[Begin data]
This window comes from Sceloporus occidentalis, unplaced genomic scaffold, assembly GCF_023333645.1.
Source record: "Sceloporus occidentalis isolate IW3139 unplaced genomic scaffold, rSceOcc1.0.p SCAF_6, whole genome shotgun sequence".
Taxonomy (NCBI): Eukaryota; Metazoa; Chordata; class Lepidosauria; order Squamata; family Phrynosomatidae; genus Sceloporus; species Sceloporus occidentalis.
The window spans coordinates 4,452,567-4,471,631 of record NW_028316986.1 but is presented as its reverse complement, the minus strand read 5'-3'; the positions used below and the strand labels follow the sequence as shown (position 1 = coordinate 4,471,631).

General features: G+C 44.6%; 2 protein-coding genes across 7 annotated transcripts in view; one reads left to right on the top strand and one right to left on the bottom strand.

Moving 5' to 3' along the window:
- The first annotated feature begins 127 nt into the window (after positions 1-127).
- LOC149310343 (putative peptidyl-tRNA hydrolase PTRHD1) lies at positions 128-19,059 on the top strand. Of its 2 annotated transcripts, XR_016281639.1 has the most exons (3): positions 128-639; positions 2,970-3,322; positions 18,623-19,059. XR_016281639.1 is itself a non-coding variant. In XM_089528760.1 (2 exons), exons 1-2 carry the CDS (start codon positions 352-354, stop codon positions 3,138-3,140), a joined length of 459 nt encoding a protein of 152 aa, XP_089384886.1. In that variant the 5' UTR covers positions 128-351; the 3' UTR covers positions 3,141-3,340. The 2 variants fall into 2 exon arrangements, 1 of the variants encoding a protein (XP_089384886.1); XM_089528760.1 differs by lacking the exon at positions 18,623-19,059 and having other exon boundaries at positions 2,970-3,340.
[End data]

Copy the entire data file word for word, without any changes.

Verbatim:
This window comes from Sceloporus occidentalis, unplaced genomic scaffold, assembly GCF_023333645.1.
Source record: "Sceloporus occidentalis isolate IW3139 unplaced genomic scaffold, rSceOcc1.0.p SCAF_6, whole genome shotgun sequence".
Taxonomy (NCBI): Eukaryota; Metazoa; Chordata; class Lepidosauria; order Squamata; family Phrynosomatidae; genus Sceloporus; species Sceloporus occidentalis.
The window spans coordinates 4,452,567-4,471,631 of record NW_028316986.1 but is presented as its reverse complement, the minus strand read 5'-3'; the positions used below and the strand labels follow the sequence as shown (position 1 = coordinate 4,471,631).

General features: G+C 44.6%; 2 protein-coding genes across 7 annotated transcripts in view; one reads left to right on the top strand and one right to left on the bottom strand.

Moving 5' to 3' along the window:
- The first annotated feature begins 127 nt into the window (after positions 1-127).
- LOC149310343 (putative peptidyl-tRNA hydrolase PTRHD1) lies at positions 128-19,059 on the top strand. Of its 2 annotated transcripts, XR_016281639.1 has the most exons (3): positions 128-639; positions 2,970-3,322; positions 18,623-19,059. XR_016281639.1 is itself a non-coding variant. In XM_089528760.1 (2 exons), exons 1-2 carry the CDS (start codon positions 352-354, stop codon positions 3,138-3,140), a joined length of 459 nt encoding a protein of 152 aa, XP_089384886.1. In that variant the 5' UTR covers positions 128-351; the 3' UTR covers positions 3,141-3,340. The 2 variants fall into 2 exon arrangements, 1 of the variants encoding a protein (XP_089384886.1); XM_089528760.1 differs by lacking the exon at positions 18,623-19,059 and having other exon boundaries at positions 2,970-3,340.